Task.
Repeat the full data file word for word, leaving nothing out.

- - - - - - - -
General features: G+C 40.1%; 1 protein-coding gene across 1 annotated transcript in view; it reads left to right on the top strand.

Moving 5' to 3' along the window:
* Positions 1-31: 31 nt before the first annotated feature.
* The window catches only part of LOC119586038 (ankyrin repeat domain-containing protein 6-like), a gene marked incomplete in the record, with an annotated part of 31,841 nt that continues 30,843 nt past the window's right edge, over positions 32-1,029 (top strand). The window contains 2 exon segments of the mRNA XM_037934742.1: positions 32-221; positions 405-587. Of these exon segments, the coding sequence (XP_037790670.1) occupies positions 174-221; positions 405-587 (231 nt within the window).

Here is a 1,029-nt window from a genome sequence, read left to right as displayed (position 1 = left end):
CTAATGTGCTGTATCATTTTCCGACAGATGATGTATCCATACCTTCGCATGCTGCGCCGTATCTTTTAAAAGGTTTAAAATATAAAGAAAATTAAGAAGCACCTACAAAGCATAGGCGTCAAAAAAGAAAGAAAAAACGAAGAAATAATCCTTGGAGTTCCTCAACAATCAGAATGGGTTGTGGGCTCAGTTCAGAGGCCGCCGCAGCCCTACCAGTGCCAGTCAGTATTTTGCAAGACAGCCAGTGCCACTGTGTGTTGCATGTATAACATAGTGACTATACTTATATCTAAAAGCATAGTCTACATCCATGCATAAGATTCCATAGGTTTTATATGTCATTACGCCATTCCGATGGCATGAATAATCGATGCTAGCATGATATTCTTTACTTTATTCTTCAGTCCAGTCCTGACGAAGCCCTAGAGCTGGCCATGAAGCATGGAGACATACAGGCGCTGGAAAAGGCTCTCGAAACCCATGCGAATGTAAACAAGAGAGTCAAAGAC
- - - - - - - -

General features: G+C 40.1%; 1 protein-coding gene across 1 annotated transcript in view; it reads left to right on the top strand.

Moving 5' to 3' along the window:
* Positions 1-31: 31 nt before the first annotated feature.
* The window catches only part of LOC119586038 (ankyrin repeat domain-containing protein 6-like), a gene marked incomplete in the record, with an annotated part of 31,841 nt that continues 30,843 nt past the window's right edge, over positions 32-1,029 (top strand). The window contains 2 exon segments of the mRNA XM_037934742.1: positions 32-221; positions 405-587. Of these exon segments, the coding sequence (XP_037790670.1) occupies positions 174-221; positions 405-587 (231 nt within the window).

Here is a 1,029-nt window from a genome sequence, read left to right as displayed (position 1 = left end):
CTAATGTGCTGTATCATTTTCCGACAGATGATGTATCCATACCTTCGCATGCTGCGCCGTATCTTTTAAAAGGTTTAAAATATAAAGAAAATTAAGAAGCACCTACAAAGCATAGGCGTCAAAAAAGAAAGAAAAAACGAAGAAATAATCCTTGGAGTTCCTCAACAATCAGAATGGGTTGTGGGCTCAGTTCAGAGGCCGCCGCAGCCCTACCAGTGCCAGTCAGTATTTTGCAAGACAGCCAGTGCCACTGTGTGTTGCATGTATAACATAGTGACTATACTTATATCTAAAAGCATAGTCTACATCCATGCATAAGATTCCATAGGTTTTATATGTCATTACGCCATTCCGATGGCATGAATAATCGATGCTAGCATGATATTCTTTACTTTATTCTTCAGTCCAGTCCTGACGAAGCCCTAGAGCTGGCCATGAAGCATGGAGACATACAGGCGCTGGAAAAGGCTCTCGAAACCCATGCGAATGTAAACAAGAGAGTCAAAGAC